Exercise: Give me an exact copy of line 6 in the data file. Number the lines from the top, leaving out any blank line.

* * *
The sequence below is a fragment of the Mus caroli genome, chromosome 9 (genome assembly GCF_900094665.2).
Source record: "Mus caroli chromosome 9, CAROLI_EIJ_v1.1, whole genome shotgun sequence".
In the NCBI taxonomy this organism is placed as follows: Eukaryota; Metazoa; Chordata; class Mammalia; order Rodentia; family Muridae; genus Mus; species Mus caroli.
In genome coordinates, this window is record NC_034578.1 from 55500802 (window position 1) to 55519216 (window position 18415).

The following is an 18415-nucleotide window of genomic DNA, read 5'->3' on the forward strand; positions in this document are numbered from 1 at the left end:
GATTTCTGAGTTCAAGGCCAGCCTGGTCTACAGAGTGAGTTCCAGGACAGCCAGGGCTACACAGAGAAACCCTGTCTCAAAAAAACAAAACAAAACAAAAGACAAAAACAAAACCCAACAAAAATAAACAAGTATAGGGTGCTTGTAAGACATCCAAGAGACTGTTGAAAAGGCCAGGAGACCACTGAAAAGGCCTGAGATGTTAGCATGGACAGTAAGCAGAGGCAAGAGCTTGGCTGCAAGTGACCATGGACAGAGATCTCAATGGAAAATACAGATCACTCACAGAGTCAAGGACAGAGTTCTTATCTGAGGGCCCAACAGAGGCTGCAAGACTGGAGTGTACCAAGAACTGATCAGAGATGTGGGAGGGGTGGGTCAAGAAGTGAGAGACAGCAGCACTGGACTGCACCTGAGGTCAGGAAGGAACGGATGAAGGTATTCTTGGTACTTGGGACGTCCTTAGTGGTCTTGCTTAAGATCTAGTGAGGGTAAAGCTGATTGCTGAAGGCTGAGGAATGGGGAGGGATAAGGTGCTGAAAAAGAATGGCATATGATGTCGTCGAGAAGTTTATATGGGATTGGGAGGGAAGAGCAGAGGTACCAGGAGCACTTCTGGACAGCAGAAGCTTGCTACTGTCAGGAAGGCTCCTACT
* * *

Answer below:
GATTTCTGAGTTCAAGGCCAGCCTGGTCTACAGAGTGAGTTCCAGGACAGCCAGGGCTACACAGAGAAACCCTGTCTCAAAAAAACAAAACAAAACAAAAGACAAAAACAAAACCCAACAAAAATAAACAAGTATAGGGTGCTTGTAAGACATCCAAGAGACTGTTGAAAAGGCCAGGAGACCACTGAAAAGGCCTGAGATGTTAGCATGGACAGTAAGCAGAGGCAAGAGCTTGGCTGCAAGTGACCATGGACAGAGATCTCAATGGAAAATACAGATCACTCACAGAGTCAAGGACAGAGTTCTTATCTGAGGGCCCAACAGAGGCTGCAAGACTGGAGTGTACCAAGAACTGATCAGAGATGTGGGAGGGGTGGGTCAAGAAGTGAGAGACAGCAGCACTGGACTGCACCTGAGGTCAGGAAGGAACGGATGAAGGTATTCTTGGTACTTGGGACGTCCTTAGTGGTCTTGCTTAAGATCTAGTGAGGGTAAAGCTGATTGCTGAAGGCTGAGGAATGGGGAGGGATAAGGTGCTGAAAAAGAATGGCATATGATGTCGTCGAGAAGTTTATATGGGATTGGGAGGGAAGAGCAGAGGTACCAGGAGCACTTCTGGACAGCAGAAGCTTGCTACTGTCAGGAAGGCTCCTACT